Although you will more than likely be fine to go shopping once you've started chemotherapy, you may find that psychologically you feel better if you have your wig chosen and ready to go before your hair starts to fall out. 

If you are looking for a wig to wear on a regular basis, I would strongly recommend physically going in to a shop to try them on rather than buying online in the first instance.

I bought the two wigs that I wear most frequently from a shop called Trendco in Birmingham city centre. They also have other branches around the country and an online shop. I can't praise the staff in the Birmingham shop enough. They are incredibly knowledgeable and lovely. In fact, they shaved my head for no cost when my hair started to fall out. 

I always wear a wig cap under my wigs as I find this less itchy. I wear the ones that feel like tights, rather than the fish net type ones that you can get. You can buy wig caps from shops like Trendco or from Ebay etc.

Human hair

My first wig is a human hair wig called Garnet which is a pre-styled wig meaning it comes with layers cut in to it. I have had it thinned out (some of the hair taken out of it) at no extra cost at Trendco. They also cut and style wigs for a charge. Remember that when you first try a wig on it may not feel like 'you' but it is possible to have them thinned out, cut, shaped etc. Just make sure that you have someone who is knowledgeable and trained in cutting wigs. 

I won't lie - the price of this wig is slightly eye watering - £550 but with the VAT off it was around £450. Remember that if you are buying a wig for medical reasons e.g. chemotherapy, alopecia - you do not have to pay VAT on it.

Here is my human hair wig in practice:

It has a monofilament top which means that the parting looks very natural and gives the appearance of hair growing from your scalp.

I keep this wig on a polyhead which cost me £6 from Trendco. I keep the rest of my wigs either in nets or on stands like this:

You can buy these really cheaply from wig shops like Trendco or from eBay or Amazon etc. They are really handy when you are going away anywhere as they fold up flat and can be put in a suitcase or overnight bag.

The benefit of a human hair wig is you can style it with straighteners, curlers etc. I have a hairdressing tripod stand which I put my polyhead on top of to style it before I go out. It also makes blow drying it a lot easier. One huge benefit of wearing wigs is that you can style your hair in advance! The look in the second photo was created by curling separate pieces of hair in the same direction and pinning each one with a hair grip when done. Then the evening that I am going out I let down all the curls and brush it through. Here is a picture of the wig during styling:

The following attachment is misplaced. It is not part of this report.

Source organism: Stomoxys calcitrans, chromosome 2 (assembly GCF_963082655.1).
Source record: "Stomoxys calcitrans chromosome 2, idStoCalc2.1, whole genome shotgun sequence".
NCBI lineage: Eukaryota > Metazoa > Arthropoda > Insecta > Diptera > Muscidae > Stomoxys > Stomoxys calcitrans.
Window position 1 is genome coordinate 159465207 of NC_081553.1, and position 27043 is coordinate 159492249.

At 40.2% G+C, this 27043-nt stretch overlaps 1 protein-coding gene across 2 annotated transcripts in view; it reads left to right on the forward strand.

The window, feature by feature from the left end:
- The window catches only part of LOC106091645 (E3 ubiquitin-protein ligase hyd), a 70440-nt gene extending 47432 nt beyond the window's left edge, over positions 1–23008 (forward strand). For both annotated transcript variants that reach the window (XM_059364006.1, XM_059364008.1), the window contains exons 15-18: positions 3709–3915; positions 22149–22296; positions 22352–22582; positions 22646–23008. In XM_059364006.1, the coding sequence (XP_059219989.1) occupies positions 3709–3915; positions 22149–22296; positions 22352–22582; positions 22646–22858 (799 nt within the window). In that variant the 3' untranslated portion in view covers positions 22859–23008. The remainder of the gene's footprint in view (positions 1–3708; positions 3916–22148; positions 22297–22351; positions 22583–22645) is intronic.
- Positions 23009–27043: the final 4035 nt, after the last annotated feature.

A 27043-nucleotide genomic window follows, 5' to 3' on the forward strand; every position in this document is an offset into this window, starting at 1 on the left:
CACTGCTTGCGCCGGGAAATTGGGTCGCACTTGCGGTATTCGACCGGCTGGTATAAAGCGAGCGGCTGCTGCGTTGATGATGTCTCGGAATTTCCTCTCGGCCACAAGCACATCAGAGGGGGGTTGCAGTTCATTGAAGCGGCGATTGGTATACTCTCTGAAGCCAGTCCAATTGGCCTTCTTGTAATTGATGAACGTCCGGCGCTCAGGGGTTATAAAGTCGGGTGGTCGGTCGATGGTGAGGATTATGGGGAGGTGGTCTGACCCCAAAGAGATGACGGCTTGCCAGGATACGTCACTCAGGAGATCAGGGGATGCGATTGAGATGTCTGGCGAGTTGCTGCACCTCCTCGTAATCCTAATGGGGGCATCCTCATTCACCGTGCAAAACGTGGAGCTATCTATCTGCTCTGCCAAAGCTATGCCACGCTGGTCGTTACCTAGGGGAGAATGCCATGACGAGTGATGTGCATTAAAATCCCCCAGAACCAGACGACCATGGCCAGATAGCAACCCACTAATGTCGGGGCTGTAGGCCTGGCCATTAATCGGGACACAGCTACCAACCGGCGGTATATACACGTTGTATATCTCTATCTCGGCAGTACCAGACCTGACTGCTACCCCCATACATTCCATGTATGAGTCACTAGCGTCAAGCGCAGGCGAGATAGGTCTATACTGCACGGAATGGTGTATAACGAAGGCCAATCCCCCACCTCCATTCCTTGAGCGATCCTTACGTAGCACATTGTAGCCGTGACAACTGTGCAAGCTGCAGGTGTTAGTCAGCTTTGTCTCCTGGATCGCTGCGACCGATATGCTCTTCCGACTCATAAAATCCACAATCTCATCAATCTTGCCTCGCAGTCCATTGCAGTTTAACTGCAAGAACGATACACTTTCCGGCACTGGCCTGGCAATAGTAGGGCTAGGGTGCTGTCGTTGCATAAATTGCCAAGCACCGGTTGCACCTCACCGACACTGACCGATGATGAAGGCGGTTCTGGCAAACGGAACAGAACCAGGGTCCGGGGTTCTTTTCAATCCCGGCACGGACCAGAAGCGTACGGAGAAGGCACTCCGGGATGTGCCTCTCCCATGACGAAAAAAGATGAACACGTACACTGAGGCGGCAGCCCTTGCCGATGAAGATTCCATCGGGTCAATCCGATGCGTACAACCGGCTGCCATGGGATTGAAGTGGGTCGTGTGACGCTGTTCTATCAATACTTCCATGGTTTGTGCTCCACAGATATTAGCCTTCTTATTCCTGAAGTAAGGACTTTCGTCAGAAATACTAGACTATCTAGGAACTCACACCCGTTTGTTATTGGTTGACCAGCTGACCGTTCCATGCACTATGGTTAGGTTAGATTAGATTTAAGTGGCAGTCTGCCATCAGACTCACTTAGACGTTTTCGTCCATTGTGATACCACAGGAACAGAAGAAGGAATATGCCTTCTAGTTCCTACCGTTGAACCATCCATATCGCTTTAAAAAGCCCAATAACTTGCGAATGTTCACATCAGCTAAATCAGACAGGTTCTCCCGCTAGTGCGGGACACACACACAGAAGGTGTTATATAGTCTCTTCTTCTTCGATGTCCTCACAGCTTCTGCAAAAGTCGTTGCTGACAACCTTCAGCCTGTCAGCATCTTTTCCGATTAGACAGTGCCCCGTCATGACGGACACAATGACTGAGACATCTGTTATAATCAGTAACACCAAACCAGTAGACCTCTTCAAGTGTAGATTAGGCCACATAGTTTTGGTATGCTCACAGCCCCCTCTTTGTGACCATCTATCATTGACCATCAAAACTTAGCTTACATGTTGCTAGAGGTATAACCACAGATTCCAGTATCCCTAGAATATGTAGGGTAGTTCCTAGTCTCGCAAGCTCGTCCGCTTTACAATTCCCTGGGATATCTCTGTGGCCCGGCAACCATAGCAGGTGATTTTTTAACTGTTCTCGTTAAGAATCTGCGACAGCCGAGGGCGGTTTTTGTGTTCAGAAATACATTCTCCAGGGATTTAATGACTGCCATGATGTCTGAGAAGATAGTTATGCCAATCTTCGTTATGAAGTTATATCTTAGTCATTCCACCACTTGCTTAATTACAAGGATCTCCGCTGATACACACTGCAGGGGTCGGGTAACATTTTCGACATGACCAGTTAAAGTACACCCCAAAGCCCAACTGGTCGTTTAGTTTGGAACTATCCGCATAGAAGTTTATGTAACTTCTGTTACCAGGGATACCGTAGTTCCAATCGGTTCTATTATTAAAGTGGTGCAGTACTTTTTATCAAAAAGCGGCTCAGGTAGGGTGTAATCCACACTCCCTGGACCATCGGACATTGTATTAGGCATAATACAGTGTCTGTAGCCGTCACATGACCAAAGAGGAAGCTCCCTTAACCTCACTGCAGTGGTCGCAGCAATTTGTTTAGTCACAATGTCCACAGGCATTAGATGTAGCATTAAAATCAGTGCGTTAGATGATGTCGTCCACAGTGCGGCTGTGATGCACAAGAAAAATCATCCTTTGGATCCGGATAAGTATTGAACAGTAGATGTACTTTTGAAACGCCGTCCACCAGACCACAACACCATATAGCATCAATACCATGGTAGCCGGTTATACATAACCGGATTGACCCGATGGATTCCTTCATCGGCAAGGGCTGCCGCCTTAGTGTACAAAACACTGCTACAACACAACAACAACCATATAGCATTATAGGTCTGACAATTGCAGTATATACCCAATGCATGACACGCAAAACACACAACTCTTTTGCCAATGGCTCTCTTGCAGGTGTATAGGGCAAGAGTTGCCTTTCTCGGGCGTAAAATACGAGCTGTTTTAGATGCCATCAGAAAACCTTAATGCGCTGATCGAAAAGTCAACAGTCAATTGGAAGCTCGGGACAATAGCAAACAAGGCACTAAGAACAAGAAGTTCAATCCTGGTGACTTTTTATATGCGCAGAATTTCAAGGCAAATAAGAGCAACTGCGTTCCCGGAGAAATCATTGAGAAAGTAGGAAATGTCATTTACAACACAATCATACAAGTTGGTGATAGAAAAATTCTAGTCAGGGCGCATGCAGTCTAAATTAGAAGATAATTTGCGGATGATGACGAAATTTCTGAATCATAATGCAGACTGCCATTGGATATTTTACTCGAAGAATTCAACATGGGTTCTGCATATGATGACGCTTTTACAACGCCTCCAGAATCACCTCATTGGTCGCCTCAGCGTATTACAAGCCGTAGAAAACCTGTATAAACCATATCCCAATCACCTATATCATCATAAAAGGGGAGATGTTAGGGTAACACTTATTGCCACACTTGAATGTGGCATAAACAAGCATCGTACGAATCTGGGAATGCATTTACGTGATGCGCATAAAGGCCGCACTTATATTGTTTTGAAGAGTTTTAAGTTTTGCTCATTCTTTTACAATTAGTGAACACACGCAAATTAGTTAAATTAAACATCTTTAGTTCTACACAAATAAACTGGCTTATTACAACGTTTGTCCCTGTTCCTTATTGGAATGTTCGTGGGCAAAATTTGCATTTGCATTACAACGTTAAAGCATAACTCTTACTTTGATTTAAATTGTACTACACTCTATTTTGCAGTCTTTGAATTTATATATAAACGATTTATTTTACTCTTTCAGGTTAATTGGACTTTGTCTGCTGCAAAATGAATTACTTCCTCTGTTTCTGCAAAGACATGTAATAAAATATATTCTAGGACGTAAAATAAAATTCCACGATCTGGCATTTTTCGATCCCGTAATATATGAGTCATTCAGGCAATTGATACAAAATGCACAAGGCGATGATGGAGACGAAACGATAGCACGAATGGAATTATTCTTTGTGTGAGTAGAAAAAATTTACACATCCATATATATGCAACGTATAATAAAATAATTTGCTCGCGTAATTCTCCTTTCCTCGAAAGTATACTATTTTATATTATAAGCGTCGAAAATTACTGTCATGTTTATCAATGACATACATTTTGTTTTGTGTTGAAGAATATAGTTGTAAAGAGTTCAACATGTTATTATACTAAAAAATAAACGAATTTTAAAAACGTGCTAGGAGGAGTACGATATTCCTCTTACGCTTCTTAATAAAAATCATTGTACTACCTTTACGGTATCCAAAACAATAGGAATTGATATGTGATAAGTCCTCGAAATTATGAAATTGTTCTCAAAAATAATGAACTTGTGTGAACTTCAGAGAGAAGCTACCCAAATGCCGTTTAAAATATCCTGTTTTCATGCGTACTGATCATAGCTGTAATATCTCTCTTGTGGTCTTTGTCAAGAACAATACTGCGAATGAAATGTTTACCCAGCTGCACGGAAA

I use these products to care for the human hair wig:

These were bought in a pack from Trendco.

I tend to wear this one mainly when I am going out and I wash it afterwards so I probably wash it about once or twice a month. I fill the sink with lukewarm water and squirt some shampoo in to the water. Then I agitate the wig in the water for a little while, rinse and squeeze out and then use the leave in conditioner on it.

Fibre or synthetic wigs

The drawback of human hair wigs is that they require a lot of upkeep and styling every time you use them. For that reason, I also have a fibre wig that I tend to wear more or less on a daily basis. This is also from Trendco and is called Suki. She has a lace top which gives a very natural parting and hairline. Here is Suki in action:

Please excuse the tag still hanging from her - this photo was taken when she was new!

I love this wig. I've never had to have any thinning or styling done to it and the hair falls really nicely. I chose a short wig as I was advised that it wasn't a good idea to buy long fibre wigs to wear regularly as the hair rubs on clothing and can become frizzy.

It doesn't require any styling at all. I wash her about once every two weeks using a shampoo and conditioner for fibre wigs in the same way as the human hair wig, although the conditioner needs rinsing out in this case. I towel dry the wig and then put her on the polyhead to dry. Sometimes I put some velcro rollers in as the wig is drying to give it more bounce.

Everyone has different ways of caring for their wigs. As I was spending so much money on the wigs and wanted them to last, I decided to buy the products made specifically for looking after them.  

One of the main advantages of a fibre wig is they require very little upkeep and styling - you just pop them on your head and go. They are also a lot cheaper than human hair wigs! However, you are limited to one style really as you can't put any heat on them as it melts the fibre.

Cheaper wigs

Now on to the cheaper wigs. I have a number of cheaper wigs that I've bought from places like eBay which are great for a bit of a change now and then. I've bought a number of them from this seller who has a range of 'celebrity style wigs' at prices around the £20 - £25 mark.

I have the 'Jessica Alba':

Here she is in action:

This wig has a really lovely brown to dark blonde ombre dye effect and the hair feels really natural. However, quite often with cheaper wigs the parting can look a bit dodgy and false so I normally wear this wig with a hat or a band. The above photo is me with a beanie hat on and the below is a chemo chair shot wearing a knitted band from H&M: